“After bad luck comes good fortune.”—Gypsy Proverb
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One of the morning coffee club drinkers extended wishes for luck and good fortune in 2020 last week and was promptly met with, “Well, I hope my luck brings more good fortune in 2020 because my 2019 was a wreck.”
Another of the caffeine consuming consultant’s club offered as how maybe this could be the respondent’s lucky year. “Good fortune often follows unfavorable circumstances, you know.”
Those words still lingered a few days later as I read Larry Edsall’s column on ClassicCars.com about the death of Bill Simpson, a racer whose safety innovations, including helmets for racers and riders add an extra layer of luck for protection. Edsall wrote, “Raise your hand if Bill Simpson saved your life or limb or, like me, perhaps your noggin.”
I subconsciously raised my hand remembering a night some years ago that if good fortune was ever present in unfavorable circumstances for me, it had to be when a motorcycle and I parted company on an open stretch of four-lane highway. More than luck was with me that night when I body surfed a lengthy stretch of pavement with my noggin and shoulder.
The late-night trip on U.S. 67 from The Monitor, the newspaper where I worked in Naples, to home in Mount Pleasant was one I made daily. That night’s trip was almost completed when the bike’s rear tire abruptly abandoned its air at around 70 miles-per-hour producing violent swerving that projected me over the handlebars in the process.
After meeting the pavement head-on, literally, I still remember wishing my forward travel would slow down enough for the rest of my body to rejoin earth and hopefully end the trail my upper body was blazing across the asphalt.
My guardian angel was already dispensing favors of good fortune into my night’s unfavorable circumstances when that prayer was answered. I stopped sliding, but the motorcycle that was still tumbling my direction miraculously stopped just short of our reunion. I stood up slowly and looked around in the middle of a dark four-lane highway where I could see no cars in either direction before realizing the full extent of good fortune that was allowing me to do so. A quick inventory of body parts revealed that I had not only survived but did so miraculously without gaping holes or missing limbs.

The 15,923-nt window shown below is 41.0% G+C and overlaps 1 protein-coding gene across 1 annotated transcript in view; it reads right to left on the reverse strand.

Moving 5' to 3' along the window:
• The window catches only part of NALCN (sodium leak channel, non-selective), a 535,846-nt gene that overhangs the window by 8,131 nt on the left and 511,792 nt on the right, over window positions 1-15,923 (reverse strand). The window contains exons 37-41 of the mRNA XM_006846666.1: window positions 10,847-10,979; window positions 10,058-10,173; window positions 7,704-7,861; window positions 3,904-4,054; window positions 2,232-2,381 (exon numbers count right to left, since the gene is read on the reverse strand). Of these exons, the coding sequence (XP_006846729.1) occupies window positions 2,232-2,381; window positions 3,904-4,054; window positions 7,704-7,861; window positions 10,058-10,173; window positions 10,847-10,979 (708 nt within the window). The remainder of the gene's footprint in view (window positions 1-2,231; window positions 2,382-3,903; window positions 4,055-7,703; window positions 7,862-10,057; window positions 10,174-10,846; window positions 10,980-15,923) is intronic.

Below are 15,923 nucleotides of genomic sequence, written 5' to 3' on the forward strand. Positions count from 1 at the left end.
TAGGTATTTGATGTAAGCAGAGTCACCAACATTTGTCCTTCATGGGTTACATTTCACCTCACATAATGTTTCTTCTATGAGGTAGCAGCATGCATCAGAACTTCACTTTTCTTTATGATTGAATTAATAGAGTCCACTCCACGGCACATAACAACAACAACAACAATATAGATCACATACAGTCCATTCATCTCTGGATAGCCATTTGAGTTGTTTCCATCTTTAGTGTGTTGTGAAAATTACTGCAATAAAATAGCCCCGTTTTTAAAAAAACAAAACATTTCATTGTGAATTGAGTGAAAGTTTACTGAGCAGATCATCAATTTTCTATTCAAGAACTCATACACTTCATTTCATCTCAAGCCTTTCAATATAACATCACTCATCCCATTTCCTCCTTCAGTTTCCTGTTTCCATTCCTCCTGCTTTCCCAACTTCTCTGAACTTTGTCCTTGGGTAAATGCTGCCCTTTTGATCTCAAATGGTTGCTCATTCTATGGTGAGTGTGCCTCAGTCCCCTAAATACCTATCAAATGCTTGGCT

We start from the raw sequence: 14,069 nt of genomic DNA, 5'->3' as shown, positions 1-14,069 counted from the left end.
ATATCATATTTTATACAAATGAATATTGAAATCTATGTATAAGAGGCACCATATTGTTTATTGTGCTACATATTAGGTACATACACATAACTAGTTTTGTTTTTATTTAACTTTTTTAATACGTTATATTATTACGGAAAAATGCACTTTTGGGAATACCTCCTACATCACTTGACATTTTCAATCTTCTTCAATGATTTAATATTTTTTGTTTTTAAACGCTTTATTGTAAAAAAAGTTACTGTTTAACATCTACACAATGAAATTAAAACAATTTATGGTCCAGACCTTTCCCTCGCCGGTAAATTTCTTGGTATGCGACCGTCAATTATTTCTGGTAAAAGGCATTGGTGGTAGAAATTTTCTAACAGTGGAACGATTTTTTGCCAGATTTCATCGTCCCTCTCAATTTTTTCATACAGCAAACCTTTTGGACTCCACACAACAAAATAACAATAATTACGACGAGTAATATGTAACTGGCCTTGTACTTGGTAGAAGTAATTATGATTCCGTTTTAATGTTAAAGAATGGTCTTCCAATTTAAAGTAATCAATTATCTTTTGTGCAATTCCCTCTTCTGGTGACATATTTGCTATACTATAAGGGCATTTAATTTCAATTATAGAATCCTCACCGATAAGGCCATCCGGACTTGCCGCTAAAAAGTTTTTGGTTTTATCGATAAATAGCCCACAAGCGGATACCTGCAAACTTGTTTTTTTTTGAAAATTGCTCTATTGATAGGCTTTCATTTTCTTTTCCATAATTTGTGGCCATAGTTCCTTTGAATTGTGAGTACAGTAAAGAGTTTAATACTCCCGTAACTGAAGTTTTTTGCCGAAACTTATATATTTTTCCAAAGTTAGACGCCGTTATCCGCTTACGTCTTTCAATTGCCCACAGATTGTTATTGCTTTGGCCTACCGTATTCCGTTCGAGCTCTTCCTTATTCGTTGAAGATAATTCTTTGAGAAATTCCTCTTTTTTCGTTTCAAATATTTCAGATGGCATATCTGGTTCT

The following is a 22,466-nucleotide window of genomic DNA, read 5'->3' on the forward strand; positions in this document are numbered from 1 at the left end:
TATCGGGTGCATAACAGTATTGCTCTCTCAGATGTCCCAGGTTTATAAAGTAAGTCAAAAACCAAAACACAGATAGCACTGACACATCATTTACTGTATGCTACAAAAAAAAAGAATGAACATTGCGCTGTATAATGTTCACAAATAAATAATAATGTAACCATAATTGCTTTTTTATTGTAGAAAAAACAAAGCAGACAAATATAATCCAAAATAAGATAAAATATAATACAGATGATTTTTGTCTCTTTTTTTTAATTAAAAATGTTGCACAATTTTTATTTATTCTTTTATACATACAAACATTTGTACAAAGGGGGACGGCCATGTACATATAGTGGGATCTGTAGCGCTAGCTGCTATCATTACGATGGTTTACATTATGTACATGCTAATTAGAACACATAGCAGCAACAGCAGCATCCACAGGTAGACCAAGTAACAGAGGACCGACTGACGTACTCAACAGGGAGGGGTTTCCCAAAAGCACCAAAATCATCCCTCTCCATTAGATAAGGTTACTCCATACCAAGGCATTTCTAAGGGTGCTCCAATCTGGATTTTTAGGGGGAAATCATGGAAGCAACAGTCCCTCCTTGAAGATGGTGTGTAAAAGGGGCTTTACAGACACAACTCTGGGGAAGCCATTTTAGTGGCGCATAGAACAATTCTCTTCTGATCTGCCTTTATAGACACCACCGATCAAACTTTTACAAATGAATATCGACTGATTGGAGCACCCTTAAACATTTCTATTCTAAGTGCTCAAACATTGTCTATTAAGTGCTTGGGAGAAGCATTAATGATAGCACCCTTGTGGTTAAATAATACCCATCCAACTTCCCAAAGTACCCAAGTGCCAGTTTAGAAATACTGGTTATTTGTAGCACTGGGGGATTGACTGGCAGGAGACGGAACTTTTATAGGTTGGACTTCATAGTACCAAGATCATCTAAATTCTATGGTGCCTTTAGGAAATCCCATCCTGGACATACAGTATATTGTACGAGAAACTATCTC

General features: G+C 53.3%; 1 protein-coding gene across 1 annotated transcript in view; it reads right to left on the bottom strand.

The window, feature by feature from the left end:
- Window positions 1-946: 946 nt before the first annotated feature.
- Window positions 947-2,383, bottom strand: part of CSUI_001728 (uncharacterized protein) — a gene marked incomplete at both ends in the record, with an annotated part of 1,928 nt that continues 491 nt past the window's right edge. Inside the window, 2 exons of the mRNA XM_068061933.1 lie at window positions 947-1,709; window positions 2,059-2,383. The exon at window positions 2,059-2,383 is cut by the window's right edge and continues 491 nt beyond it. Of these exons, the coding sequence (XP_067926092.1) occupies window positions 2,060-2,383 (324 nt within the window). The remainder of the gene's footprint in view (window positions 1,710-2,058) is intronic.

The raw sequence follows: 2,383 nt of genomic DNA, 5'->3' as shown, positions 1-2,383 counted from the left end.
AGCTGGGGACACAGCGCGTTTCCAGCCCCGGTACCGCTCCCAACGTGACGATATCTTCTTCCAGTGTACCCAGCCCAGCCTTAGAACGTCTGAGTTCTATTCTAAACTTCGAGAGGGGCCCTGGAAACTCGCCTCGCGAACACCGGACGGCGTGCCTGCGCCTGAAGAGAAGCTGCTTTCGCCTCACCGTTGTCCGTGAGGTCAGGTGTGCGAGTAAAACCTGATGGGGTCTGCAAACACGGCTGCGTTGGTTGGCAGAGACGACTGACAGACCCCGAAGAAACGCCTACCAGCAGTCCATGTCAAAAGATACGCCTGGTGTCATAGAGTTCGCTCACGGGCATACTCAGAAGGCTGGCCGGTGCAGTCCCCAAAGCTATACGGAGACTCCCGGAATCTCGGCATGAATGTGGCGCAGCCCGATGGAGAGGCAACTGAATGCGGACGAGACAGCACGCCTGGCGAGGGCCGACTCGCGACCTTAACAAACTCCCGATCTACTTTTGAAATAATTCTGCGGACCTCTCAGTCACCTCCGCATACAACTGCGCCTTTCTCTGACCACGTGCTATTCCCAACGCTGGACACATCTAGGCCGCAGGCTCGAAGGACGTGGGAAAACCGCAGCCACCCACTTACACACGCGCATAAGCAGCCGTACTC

Reaching up to remove the helmet from my head for which I was gaining appreciation for still having was a sobering enlightenment. Most of the outer shell on the right side was mangled or missing, ground completely through to the padded lining in some places.
Lights at the H. E. Spann concrete company atop the next hill offered hope that help was near. Efforts to lift the beat up bike and push it along with me were quickly abandoned after noticing my right shoulder and oddly positioned arm didn’t work very well.
“Don’t move. I’ll take you to the emergency room,” said James Spann who was finishing a late-night concrete pour when I hobbled up a few minutes later. Funny, I really didn’t feel too bad until I saw the look in his eyes. Family doctor Lee McKellar assessed the damage. “You’re lucky, nothing broken, but everything in your shoulder is separated. The orthopedic surgeon in Paris can fix it and you will be fine,” he assured me.
Over decades of riding from Texas to Colorado, Florida and through the Smokies, I relied on Simpson, Bell and other top-quality “skid lids” as we called them. For a long time, I saved what was left of the one that skidded with me down a dark highway one night saving my noggin and likely my life in a plethora of good fortune amidst really unfavorable circumstances. Sitting right beside its brand-new replacement, it was my reminder should I ever be tempted to take a “quick ride” without one.
The helmet got away somewhere over the years, but one reminder of good fortune coming with unfavorable circumstances remains today. Medical choices offered the next morning by the surgeon (and would-be comedian) were surgery and screws or a harness holding everything together for healing with one caveat: healing would be longer with the harness and my collarbone would leave me with a small protrusion on my shoulder whereas screws offered a more cosmetically correct repair. “The downside,” he added with a smile, “is that it will show if you ever decide to wear strapless evening gowns.”
He was right. I still proudly bear the protrusion, but that’s OK. I survived unfavorable circumstances one night when good fortune via my overworked guardian angel allowed me to hang around for many more new year’s wishes to come…with the added good fortune of never having to face wearing a strapless evening gown.
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